Sunday, May 17, 2009

Now Show Me Something Pretty

Thursday, May 14, 2009

For the Sanctity of the F-Word

Okay, I am confused. The movie tells me that if a guy doesn't call you, doesn't ask you out, makes you wait on him, doesn't want to plan stuff, doesn't want to go out, doesn't want to move in together, doesn't want to have kids...HE IS JUST NOT THAT INTO YOU.

Is it really that simple? So, what if the guy is shy? Or, what if, when you are busy being coy, the guy arrives at the conclusion that you are not interested in him, and the fear of rejection stops him from making the move, you have been waiting for?

I get confused with these dating guidelines. I would find it endearing if people just went for what they wanted. Both girls, and boys. I like to think that I am an upfront person, and if the opportunity presents itself I wouldn't have any qualms about asking the guy out. We are supposed to be beyond sexism. Equal opportunities for all. Do what we please. So why slow down the dating process with these stupid rules? Who benefits from these stupid rules, anyway? The "Self Help" book industry? And, the "feminists" at Cosmo?

Okay, so this is what I have against Cosmopolitan. The periodical's former editor, self-proclaimed feminist, skeletal Helen Gurley Brown, once said that girls should have border-line anorexia nervosa to maintain an "ideal" body weight. Cosmo, the 80 year old magazine, instead of writing about women in politics, or positive female role models, primarily focuses on "How to Please Your Man", "What Men Like", "Where to Find Eligible Bachelors", and other male-centric topics. Okay, I realize nobody wants to read about the brutalities women are faced with in Darfur and Congo. But, why they are turning their readers into predatory men-hunting sex slaves is beyond me.

Then there are the other delusional feminists, the "Sex and the City" clowns. They believe, men are like shoes, wear them and then dispose them off. These women use feminism to liberate themselves from any moral and/or social obligations. Look, I love pretty outfits as much as the next girl, but since when did it become okay to spend our entire paycheck on our wardrobe? And, now, they are coming up with another "Sex and the City" movie. Hey, at least these women are helping the economy, Paul Krugman style.

And, I don't get the Oprah cult either. Oprah started bugging me back when she plastered her stamp of approval on James Frey's dubious A Million Little Pieces. Later, when it was discovered that Frey exaggerated the truth, and his book was more fictional and less of a druggie hero's triumphal memoir, she called him on her show to yell at him. Dude, Oprah, didn't you have a moral responsibility to check the book's credentials before you endorsed it? And, what is with the "O" logo mugs, which are sold for 12 bucks each? And, if we are supposed to love ourselves first, and be comfortable with our body, embrace all body shapes and forms; then why is Oprah so critical of her own weight gain? Look, I respect the woman's rags to riches story, but I don't respect her bogus commercialism tactics.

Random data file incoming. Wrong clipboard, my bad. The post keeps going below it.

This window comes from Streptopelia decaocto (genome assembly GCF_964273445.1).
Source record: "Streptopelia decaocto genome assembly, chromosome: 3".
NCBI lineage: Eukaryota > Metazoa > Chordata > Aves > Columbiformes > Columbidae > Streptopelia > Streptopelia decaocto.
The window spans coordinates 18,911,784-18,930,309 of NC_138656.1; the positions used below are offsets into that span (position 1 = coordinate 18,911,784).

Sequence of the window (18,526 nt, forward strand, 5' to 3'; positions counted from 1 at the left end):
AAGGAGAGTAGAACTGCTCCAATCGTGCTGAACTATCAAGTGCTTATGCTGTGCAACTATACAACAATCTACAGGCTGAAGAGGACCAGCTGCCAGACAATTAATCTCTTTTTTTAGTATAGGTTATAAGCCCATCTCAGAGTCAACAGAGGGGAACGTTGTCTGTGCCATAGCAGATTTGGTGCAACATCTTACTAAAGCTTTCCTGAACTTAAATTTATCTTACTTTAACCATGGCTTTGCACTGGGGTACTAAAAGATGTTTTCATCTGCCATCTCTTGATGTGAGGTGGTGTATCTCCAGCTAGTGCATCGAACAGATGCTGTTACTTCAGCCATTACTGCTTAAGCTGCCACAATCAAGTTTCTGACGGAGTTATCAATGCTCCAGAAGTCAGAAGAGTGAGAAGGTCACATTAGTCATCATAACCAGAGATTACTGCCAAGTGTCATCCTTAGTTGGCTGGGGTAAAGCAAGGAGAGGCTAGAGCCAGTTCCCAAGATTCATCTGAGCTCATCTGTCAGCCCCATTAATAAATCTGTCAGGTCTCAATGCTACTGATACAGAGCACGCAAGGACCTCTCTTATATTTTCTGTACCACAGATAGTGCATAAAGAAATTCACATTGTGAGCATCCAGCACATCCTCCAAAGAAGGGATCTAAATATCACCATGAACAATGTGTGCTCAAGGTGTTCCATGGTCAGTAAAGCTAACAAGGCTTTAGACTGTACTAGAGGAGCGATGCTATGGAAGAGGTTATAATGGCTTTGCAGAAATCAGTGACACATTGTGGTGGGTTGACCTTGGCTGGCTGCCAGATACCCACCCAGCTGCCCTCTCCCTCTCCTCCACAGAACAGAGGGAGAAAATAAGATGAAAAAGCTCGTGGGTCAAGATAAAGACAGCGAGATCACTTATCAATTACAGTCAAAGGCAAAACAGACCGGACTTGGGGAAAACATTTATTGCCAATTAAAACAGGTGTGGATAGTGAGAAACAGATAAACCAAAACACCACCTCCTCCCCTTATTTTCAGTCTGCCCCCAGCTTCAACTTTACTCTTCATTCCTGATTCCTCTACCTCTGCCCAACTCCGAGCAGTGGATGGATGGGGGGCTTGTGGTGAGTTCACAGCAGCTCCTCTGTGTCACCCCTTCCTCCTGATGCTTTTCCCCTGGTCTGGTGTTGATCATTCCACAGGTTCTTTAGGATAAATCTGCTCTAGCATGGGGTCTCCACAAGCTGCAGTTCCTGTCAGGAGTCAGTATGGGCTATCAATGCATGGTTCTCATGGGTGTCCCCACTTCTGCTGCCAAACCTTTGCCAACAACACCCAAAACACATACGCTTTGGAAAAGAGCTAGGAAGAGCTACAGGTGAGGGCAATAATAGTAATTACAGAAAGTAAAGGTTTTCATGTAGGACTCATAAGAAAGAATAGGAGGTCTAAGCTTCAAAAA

By the way, to the future object of my affection, if I am ignoring you, please don't think I am not just that into you. Take my bizarre behaviour as a cue to ask me out :). And, don't ever quote The Secret to me! Don't ever tell me that some bizarre law of attraction brought us together! And, if you dig a girl who avidly reads Cosmo and its clones, remember this sort of "feminism" can backfire too:

Today, my girlfriend broke up with me because she found out that she wasn't really in love with me. She got that advice from an internet survey. FML

EDIT (2:44 PM): I just read it in the news that Oprah apologized to James Frey for shaming him on her show. Looks like blogging does have some journalistic relevance after all.

Tuesday, May 12, 2009

Nikolai Gogol: The Overcoat

In an Apatow world, socially stunted, slobby, scruffy men somehow manage to have attractive blond girlfriends. These men do not really have to work on their social skills, and Mary Jane problem to find love. It is no wonder these Apatow movies turn out to be blockbuster hits, eh?

But, in the real world we get surprised when "less attractive" individuals actually amount to something. For instance, look at the recent, okay not so recent, YouTube sensation, British Susan Boyle. When she first stepped on the stage, the audience and the judges were ready to write her off, but out came that powerful voice, and she had everyone mesmerized. Had she been a Barbie look-alike, people on this side of the pond, probably, would have never heard of her.

Nikolai Gogol's stories are about such "less attractive" social outcasts. He wrote about social nobodies who work in the corrupt government offices. Gogol had hoped to achieve literary success when he moved to St. Petersburg from Ukraine. But, he had trouble finding his footing in the corrupt imperial capital.

"The Overcoat" centers around Akaky Akakievich, who is a government clerk. Akaky Akakievich not only has an unfortunate name, but is also poor, lonely, and unattractive. He spends his day copying government documents, and getting teased by his co-workers. When his old worn-out overcoat reaches the condition where it's beyond repair, Akaky decides to buy a pristine new overcoat, which he cannot afford. He decides to save up, by skipping dinner, and going without the basic utilities. His sole purpose of existence, which was previously about his menial job, now becomes about buying the new overcoat.